Nongovernmental Organizations

Anna Holzscheiter

in Childhood Studies

ISBN: 9780199791231
Published online March 2012 | | DOI:
Nongovernmental Organizations

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Nongovernmental organizations (NGOs) are now considered to be the linchpin of grassroots, local, national, and transnational civil society engagement and organization. Their role and importance continue to grow, and academic engagement with NGOs and the specific power they hold is more vibrant than ever. Although NGOs, the various advocacy networks they form, and contentious issues around which they group are certainly not a new phenomenon, their exponential growth since about the 1980s is remarkable, particularly in terms of their increasing internationalization and the ways in which they have become prominent players alongside nation-states in international standard-setting. In this regard, the role of NGOs in the drafting of the UN Convention on the Rights of the Child (UNCRC)—the core international treaty enshrining an international notion of childhood and defining the human rights of children—is one of the earliest and most successful examples of NGO involvement in international standard-setting. In the field of child protection and child advocacy, the bulk of research, however, is still concerned with NGOs’ role beyond the political realm, i.e., the core functions that they occupy in society, their role in monitoring implementation of child protection standards and human rights legislation for children, and in contesting policies. NGOs are seen here as crucial actors providing basic services for children and adolescents, working for civic education, and advocating for the rights of children and their visibility in public policy. Recently, academic research on NGOs, which were previously taken to be the “conscience of the world” (see Willets 1996, cited under General Overviews), has experienced a second wave of research that sheds a more critical light on the representativity, legitimacy, and often considerable power that NGOs hold on all levels of societal and political organization. Much of the academic engagement with NGOs has revolved around definitional issues—seeking to define what is “nongovernmental” and trying to make an analytical differentiation between different types of nongovernmental or nonstate actors.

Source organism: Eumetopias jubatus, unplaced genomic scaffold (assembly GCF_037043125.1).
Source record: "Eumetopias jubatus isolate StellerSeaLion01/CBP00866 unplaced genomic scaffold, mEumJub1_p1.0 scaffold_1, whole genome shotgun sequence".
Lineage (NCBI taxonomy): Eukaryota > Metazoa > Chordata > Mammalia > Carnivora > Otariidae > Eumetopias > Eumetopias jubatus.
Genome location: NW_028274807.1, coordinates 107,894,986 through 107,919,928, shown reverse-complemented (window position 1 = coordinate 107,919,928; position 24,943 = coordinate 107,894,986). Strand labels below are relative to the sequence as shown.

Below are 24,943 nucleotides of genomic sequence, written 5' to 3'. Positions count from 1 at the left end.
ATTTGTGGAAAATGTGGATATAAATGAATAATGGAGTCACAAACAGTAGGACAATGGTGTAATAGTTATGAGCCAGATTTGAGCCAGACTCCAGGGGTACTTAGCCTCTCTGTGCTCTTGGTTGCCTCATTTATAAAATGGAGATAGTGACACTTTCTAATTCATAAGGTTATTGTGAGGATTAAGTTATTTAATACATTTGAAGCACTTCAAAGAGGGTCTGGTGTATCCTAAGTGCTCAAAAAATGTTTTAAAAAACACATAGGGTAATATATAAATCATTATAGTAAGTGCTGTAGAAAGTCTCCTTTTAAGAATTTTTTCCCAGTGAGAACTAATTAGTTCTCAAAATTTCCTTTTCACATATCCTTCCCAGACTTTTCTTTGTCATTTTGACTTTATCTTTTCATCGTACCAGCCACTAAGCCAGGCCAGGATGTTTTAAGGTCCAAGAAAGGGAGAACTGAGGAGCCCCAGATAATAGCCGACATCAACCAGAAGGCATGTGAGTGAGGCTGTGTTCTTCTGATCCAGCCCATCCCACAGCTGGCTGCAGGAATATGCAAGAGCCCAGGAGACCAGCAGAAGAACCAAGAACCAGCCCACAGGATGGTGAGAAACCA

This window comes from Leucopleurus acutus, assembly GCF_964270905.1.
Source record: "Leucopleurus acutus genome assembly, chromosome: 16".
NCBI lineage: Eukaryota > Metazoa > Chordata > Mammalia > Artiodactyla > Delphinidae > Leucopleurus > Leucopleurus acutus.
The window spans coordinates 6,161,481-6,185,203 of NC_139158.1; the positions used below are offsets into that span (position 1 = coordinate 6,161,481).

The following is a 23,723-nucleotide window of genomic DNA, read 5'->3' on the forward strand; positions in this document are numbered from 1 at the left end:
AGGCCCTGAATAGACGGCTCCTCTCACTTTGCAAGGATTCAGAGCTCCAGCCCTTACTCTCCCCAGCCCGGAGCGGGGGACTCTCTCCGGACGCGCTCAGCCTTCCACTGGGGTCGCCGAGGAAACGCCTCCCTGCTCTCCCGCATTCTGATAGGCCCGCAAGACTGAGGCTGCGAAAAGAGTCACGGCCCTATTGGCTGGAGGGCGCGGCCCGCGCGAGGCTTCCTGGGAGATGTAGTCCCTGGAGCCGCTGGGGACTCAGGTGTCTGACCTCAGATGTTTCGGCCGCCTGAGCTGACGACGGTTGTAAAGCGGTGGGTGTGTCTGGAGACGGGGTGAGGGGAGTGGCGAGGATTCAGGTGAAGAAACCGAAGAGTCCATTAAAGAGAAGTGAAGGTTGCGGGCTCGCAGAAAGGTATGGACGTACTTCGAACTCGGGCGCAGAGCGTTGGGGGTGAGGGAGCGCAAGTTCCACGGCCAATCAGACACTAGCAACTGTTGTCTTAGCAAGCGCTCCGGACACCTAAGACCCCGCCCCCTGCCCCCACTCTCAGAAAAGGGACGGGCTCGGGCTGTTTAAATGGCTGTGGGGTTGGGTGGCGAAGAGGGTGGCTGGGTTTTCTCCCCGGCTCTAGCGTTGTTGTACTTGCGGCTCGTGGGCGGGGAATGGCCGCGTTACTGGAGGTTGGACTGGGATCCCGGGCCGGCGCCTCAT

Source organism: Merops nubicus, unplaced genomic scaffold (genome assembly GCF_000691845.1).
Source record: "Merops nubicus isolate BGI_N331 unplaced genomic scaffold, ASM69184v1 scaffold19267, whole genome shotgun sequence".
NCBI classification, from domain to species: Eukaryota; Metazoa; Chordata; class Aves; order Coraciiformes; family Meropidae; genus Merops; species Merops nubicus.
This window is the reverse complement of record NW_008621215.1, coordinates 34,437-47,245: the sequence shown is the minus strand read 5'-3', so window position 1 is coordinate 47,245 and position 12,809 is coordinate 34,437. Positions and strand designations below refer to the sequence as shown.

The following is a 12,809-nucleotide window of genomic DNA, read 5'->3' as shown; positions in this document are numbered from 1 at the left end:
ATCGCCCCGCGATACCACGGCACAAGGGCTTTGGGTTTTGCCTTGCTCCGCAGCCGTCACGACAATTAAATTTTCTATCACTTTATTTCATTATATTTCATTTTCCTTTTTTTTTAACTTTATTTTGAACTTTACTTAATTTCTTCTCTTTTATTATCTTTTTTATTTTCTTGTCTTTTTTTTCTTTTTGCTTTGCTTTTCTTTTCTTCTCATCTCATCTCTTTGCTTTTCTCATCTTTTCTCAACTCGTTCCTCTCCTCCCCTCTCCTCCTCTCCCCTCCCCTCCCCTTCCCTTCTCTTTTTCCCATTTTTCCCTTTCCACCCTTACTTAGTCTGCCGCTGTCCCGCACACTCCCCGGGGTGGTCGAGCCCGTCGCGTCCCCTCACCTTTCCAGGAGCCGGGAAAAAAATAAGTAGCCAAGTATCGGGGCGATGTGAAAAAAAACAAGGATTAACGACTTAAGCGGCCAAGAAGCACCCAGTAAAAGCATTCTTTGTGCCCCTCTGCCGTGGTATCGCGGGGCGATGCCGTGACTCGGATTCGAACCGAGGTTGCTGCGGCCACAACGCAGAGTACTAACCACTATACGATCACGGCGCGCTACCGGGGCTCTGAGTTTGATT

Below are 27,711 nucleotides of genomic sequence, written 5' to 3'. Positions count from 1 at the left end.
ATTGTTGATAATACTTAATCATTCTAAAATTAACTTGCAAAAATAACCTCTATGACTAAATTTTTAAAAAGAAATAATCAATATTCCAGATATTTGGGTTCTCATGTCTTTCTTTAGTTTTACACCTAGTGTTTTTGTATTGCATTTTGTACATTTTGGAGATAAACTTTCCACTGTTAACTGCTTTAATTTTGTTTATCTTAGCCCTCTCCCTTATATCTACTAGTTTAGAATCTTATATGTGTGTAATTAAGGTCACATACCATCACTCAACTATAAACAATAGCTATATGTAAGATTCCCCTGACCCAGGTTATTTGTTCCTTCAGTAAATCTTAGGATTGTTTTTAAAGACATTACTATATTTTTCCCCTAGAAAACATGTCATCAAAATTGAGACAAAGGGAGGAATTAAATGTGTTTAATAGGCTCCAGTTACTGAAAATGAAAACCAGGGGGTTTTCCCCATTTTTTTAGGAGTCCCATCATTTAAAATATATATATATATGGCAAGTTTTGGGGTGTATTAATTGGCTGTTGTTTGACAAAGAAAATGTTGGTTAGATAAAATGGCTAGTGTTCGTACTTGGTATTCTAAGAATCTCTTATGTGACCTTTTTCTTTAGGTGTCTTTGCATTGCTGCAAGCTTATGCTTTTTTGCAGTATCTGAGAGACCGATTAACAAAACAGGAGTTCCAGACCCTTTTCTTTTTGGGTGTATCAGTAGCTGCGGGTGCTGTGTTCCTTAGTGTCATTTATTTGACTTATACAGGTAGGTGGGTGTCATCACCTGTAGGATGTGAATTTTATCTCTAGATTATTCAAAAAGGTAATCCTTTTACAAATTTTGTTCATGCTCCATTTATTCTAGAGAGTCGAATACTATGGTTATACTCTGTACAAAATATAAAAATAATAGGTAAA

Article.  11135 words. 

Subjects: Development Studies

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